How violence in entertainment affects our society by Andrew Bogucki This was a paper that I wrote for school pertaining to the topic of violence in entertainment. Excessive violence in movies has become a popular trend with Hollywood directors lately. Vivian C. Sobchack, author of "The Postmorbid Condition," wrote "Instead of caressing violence, the cinema has become increasingly careless about it: either merely nonchalant or deeply lacking in care. "(Sobchack 378) The violence displayed in these movies, such as the Kill Bill series, attracts a large audience worldwide because the viewers are guaranteed to see adrenaline pumping action and gore. Thane Peterson, author of "Too Much Kill in the Kill Bills," states "Kill Bill: Vol.
However there is a small chance that there are people who are stupid or impressionable enough, that they should go act out a scene from these films, and these people are a small minority that don’t make any statistical difference. The issue is there are people out there that believe violent films provoke and are the cause to violence in our society, but by then end of this speech, they will be re-thinking their theory. * * Violence is a large topic. There so many un-answered questions on how to stop or reduce the amount of viciousness in our society. But blaming violent films isn’t the answer, because there is no proof the repeated exposure to cinematic horrors has more impact than, for example, mental illness, long-term unemployment and poverty, alienation, alcohol and drugs, mob behaviour or simply frustration and anger at the state of the world.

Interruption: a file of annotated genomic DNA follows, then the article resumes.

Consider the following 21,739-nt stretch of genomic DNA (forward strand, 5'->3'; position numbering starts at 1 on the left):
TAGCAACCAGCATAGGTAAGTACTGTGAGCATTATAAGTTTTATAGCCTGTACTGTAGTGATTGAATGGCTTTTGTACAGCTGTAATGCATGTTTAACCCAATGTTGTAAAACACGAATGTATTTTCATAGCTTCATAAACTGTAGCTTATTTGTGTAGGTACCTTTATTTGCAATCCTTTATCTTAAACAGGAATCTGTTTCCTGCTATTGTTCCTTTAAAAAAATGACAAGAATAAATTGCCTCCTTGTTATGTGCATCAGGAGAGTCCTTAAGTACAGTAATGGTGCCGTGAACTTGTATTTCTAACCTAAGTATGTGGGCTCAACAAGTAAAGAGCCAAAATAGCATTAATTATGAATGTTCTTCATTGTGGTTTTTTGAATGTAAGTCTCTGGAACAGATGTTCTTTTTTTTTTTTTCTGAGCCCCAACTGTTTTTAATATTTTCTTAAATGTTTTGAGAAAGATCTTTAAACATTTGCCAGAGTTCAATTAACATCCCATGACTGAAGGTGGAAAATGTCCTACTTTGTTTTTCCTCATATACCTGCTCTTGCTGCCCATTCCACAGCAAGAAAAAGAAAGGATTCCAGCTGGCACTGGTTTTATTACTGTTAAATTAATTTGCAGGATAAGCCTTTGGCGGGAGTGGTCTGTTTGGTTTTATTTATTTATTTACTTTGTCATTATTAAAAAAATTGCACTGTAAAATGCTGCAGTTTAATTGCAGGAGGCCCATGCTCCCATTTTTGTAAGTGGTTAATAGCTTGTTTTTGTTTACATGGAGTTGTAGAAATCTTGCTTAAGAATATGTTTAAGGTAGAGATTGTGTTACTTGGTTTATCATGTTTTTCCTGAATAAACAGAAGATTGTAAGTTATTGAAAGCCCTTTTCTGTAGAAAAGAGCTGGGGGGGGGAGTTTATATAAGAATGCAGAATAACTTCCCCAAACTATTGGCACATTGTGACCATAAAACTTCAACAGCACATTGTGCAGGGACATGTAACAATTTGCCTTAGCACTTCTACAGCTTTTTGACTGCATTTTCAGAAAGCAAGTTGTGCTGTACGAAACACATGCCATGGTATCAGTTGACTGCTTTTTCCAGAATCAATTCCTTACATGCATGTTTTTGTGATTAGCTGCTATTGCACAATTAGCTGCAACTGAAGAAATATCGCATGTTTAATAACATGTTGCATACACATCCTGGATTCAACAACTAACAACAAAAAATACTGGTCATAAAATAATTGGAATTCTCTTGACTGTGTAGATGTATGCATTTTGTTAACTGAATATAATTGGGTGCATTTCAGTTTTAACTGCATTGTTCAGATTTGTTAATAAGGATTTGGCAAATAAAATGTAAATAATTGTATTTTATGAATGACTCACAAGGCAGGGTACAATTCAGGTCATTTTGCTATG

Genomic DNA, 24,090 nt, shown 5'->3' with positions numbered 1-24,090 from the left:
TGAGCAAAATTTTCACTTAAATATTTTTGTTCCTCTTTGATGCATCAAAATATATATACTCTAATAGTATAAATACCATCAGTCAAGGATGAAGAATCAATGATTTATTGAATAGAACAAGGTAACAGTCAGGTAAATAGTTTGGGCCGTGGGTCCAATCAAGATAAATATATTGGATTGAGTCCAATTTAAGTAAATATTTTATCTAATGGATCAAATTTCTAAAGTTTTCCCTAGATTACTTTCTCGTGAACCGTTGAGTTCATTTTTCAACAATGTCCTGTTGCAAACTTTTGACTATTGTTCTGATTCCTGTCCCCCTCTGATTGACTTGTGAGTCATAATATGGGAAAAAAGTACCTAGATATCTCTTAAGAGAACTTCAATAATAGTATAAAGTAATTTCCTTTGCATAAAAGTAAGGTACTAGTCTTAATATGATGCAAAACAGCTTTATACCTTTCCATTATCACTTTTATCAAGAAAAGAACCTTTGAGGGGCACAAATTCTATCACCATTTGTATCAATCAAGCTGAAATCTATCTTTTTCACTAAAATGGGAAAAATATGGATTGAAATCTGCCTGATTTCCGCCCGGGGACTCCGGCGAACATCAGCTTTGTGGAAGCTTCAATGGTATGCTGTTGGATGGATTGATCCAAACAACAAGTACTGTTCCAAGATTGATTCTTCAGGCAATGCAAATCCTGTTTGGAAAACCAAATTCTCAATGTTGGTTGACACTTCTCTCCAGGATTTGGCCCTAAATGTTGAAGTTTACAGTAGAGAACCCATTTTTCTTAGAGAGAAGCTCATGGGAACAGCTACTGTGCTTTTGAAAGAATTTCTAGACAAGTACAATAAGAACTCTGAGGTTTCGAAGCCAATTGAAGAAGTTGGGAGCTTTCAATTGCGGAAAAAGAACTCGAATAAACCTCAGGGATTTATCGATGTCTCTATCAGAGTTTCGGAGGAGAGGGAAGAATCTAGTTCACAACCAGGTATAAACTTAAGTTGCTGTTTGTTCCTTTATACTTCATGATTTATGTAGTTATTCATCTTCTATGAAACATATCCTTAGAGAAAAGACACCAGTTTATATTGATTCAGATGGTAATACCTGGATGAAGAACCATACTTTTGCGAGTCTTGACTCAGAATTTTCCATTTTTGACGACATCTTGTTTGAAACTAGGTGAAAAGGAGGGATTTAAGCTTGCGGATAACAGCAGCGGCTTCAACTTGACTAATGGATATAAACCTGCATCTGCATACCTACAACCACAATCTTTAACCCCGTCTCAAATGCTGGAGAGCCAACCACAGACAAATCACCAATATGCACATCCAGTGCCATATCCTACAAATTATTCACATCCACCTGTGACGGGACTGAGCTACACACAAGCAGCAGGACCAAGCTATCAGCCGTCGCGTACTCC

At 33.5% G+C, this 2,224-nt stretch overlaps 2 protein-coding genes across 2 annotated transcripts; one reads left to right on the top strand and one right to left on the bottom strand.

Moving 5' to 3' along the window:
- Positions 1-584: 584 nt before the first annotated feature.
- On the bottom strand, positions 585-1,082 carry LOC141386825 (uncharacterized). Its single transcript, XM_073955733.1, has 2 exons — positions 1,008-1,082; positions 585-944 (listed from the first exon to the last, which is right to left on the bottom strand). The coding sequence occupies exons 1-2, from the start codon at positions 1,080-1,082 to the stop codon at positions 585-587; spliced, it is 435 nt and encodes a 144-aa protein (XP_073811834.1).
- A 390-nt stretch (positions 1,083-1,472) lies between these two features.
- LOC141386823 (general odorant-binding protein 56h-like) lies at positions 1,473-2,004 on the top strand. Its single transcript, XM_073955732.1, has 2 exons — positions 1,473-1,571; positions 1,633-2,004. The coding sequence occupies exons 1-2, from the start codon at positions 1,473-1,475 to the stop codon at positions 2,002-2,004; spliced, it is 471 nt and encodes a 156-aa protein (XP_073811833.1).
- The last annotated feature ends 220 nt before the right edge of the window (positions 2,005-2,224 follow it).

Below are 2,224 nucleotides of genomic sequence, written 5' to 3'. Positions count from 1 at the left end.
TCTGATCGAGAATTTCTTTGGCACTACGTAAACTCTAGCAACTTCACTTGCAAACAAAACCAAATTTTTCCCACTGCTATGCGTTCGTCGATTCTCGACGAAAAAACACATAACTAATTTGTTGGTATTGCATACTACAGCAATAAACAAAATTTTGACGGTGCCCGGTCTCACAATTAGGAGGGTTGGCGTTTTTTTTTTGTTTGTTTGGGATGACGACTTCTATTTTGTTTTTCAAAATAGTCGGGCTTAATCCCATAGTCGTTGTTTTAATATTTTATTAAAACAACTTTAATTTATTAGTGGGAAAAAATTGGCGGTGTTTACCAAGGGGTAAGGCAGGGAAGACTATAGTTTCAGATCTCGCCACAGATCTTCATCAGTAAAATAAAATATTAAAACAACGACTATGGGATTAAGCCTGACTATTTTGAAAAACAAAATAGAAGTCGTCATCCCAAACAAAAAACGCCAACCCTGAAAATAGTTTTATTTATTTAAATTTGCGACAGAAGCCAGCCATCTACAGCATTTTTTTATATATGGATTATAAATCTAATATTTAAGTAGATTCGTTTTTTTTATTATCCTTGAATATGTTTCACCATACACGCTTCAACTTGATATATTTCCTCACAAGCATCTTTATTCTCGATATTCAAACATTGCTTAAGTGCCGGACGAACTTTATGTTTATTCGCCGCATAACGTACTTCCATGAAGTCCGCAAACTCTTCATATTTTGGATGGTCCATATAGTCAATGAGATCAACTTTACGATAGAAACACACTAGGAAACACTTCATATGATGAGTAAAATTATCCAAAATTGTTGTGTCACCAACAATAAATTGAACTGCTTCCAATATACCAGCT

The opposed alternative reading is different. The alternative audience would have seen Michaels Moore’s opinion of gun possession to be offensive and a form of mockery as they believed that there should be no limitation for every American to have the right to protect themselves and their families. Nobody could change their minds when such strong proof This alternative reading is due to the timing of the release of the documentary in 2002. People were still recovering from the 9/11 attack and many still remembered the Columbine shooting. So many friends and family had been lost, people were angry and wanted someone to blame, so when the time came and the war of terror was announced many civilians were for it.
They kept re-running the footage to emphasize the tragedy and keep America’s focus, not so viewers that were just tuning in could see. Nobody wanted to state the obvious that, “We’ve Seen This Before” (140). The news footage looked like it was from a horror movie and because it was not realistic it made it seem like it was not actually happening in real life. Everyone is so used to seeing events like this in movies, but they are not used to it real
Haley Coles Theissen SPH 131 17 November 2013 U.S. vs. John Lennon My overall reaction to the movie U.S. vs. John Lennon was that the government was wrong and acted unfairly towards John Lennon and Yoko. Before watching this movie I was not aware of any of the incidents that had happened. I had heard of John Lennon and that he was part of the Beetles but I didn’t even know that he was dead or was murdered. I was very shocked to find out how the government had treated him and the lengths they had went to, to try to get rid of him. It was very interesting to learn about the story of John Lennon and Yoko.